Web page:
May the 4th: Remembering Princess Leia’s Feminist Legacy

Princess Leia Carrie Fisher BeLatina Latinx
Photo courtesy of Esquire.

Growing up among male siblings is both a punishment and a blessing. Although I was never a fan of playing with dolls, the truth is that the repertoire of female characters in the children’s imagination of the 80s and 90s was not very interesting.

I didn’t want to be a veterinarian Barbie, and the closest I could feel to a cartoon character was to Velma Dinkley or Cheetara — and yet my physical abilities didn’t go that far.

When Dad introduced us to the world of Star Wars with Episode I, the magnificent world of Anakin Skywalker came with the promise of a Princess who had enchanted the previous generation — though perhaps for different reasons.

Princess Leia Organa, played in the films by Carrie Fisher, was introduced to audiences in the original Star Wars movie in 1977. She was the princess of the planet Alderaan, a member of the Imperial Senate, and an agent of the Rebel Alliance.

Before knowing the intricate history of Leia Organa’s birth parents, for a 10-year-old girl, the above description was enough to have found her new heroine.

This was a woman who, while fighting hand in hand with Jedi, who have the power of the Force, uses bravery and determination as her weapons of choice.

While my brothers vied to be Luke Skywalker or Darth Vader, I finally had my character.

Princess Leia defied Vader, was key to the destruction of the Death Star, and in the sequels is commander of a Rebel base. It wasn’t until “Return of the Jedi” (1983) that George Lucas indulged his preponderantly male fan base with what would be the sexual fantasy of generations to come: Leia in a gold bikini in her role as “slave” to Jabba the Hutt, who holds her adored Han Solo prisoner.

The misrepresentation of the role from heroine to slave subjugation proved a slap in the face for girls like me and Carrie Fischer herself.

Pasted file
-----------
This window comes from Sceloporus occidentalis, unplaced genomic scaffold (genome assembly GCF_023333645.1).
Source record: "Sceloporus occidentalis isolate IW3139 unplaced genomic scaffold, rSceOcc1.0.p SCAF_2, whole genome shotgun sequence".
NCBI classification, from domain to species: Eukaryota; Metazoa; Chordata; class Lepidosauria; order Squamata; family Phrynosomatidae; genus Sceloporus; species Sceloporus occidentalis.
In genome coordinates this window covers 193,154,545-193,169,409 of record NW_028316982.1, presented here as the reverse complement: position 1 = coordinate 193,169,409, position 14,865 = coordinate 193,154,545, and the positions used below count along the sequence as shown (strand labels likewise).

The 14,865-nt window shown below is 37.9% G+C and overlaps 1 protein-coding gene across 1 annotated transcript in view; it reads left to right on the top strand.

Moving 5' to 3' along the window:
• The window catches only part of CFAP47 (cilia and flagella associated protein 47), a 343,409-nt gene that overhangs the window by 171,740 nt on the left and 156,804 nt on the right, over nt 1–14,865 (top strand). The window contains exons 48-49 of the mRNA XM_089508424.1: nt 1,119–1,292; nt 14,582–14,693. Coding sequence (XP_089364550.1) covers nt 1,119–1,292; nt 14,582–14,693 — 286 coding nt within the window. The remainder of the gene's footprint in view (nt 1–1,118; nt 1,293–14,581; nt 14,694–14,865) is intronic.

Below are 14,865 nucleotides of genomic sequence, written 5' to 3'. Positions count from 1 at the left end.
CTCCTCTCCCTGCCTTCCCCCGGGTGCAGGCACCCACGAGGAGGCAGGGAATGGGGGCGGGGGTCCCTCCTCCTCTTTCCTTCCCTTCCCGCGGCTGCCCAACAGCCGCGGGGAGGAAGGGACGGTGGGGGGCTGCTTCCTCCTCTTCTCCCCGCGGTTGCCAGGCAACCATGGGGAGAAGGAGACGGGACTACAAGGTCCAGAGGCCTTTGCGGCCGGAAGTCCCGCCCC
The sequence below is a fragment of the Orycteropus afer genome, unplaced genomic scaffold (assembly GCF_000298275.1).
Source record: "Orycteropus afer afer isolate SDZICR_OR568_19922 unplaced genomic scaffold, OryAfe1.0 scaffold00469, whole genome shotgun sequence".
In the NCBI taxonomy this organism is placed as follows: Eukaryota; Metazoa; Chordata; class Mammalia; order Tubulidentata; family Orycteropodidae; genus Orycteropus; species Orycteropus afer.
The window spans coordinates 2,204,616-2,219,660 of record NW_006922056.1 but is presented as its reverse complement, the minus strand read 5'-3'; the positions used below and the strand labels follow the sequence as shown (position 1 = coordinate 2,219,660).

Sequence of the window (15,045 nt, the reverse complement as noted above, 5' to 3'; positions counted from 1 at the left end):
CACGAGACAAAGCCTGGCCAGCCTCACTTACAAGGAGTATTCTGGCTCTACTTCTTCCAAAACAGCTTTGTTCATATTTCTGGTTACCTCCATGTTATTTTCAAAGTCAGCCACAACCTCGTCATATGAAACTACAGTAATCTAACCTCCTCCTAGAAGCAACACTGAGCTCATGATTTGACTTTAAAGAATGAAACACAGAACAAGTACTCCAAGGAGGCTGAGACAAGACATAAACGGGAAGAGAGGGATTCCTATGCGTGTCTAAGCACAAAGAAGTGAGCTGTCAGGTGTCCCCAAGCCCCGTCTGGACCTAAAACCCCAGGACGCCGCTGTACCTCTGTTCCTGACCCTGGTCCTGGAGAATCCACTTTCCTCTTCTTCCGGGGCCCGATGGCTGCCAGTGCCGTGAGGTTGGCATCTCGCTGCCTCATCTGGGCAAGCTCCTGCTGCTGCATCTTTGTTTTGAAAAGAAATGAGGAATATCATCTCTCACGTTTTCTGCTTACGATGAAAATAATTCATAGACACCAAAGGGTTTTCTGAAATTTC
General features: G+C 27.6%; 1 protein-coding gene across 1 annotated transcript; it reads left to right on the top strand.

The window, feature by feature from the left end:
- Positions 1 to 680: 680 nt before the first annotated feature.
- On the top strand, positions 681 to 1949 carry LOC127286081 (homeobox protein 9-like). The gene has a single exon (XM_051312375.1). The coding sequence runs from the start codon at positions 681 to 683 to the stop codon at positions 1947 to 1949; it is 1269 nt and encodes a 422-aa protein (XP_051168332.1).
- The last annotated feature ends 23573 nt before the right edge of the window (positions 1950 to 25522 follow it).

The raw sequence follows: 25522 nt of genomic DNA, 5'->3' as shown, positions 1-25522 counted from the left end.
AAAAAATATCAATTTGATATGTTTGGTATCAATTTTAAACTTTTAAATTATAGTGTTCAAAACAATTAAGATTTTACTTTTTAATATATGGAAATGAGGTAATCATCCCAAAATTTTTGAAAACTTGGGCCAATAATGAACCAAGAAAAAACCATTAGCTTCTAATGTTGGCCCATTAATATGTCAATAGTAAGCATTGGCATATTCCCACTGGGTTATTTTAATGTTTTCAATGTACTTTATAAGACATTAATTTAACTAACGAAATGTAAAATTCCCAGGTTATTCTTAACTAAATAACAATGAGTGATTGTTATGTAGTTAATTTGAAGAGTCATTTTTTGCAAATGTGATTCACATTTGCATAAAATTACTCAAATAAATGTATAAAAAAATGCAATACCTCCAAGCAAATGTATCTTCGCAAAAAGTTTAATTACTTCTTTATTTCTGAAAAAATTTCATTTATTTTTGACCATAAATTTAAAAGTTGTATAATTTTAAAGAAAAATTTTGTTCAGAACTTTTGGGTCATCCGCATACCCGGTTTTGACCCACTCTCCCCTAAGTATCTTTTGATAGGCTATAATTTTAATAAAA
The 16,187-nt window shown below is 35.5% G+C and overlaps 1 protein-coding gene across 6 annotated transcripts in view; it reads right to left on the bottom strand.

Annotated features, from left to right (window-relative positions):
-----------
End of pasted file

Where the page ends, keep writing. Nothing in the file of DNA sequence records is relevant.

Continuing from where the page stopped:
“There are a lot of people who don’t like my character in these movies; they think I’m some kind of space b–,” Fisher told Carol Caldwell in an interview for Rolling Stone just before “Return of the Jedi” opened in 1983. “She has no friends, no family; her planet was blown up in seconds — along with her hairdresser — so all she has is a cause. From the first film [‘Star Wars’], she was just a soldier, front line and center. The only way they knew to make the character strong was to make her angry. In ‘Return of the Jedi,’ she gets to be more feminine, more supportive, more affectionate. But let’s not forget that these movies are basically boys’ fantasies. So the other way they made her more female in this one was to have her take off her clothes.”

It was no longer about the hero’s arc or the character’s gradual transformation into the person she was meant to be. For teenage girls who wanted to be Princess Leia, our heroine was a sexualized object, and getting her costume in children’s stores was virtually impossible.

However, growing up to be a feminist from such a young age was made easier by the legacy of Princess Leia — and Carrie Fisher, in particular.

The daughter of established Hollywood celebrities Eddie Fisher and Debbie Reynolds, fame was no stranger to the 20-year-old Fisher after the success of Star Wars.

She faced gender double standards, ageism, and the oblivion of one who no longer fits into a golden bikini while battling addictions and a difficult mental illness.

And yet, she persisted.

By the time “The Force Awakens” came out in 2015, Fisher was back as Princess Leia, but this time she was General Organa. Our heroine showed those of us, well into our twenties and about to have an identity crisis with adulthood, what we could become.

Meanwhile, new audiences felt it only natural that Daisy Ridley would play the new heroine and Jedi promise, without much consideration for the fact that she was a woman.

And without the people’s Princess, we would have had little chance at all.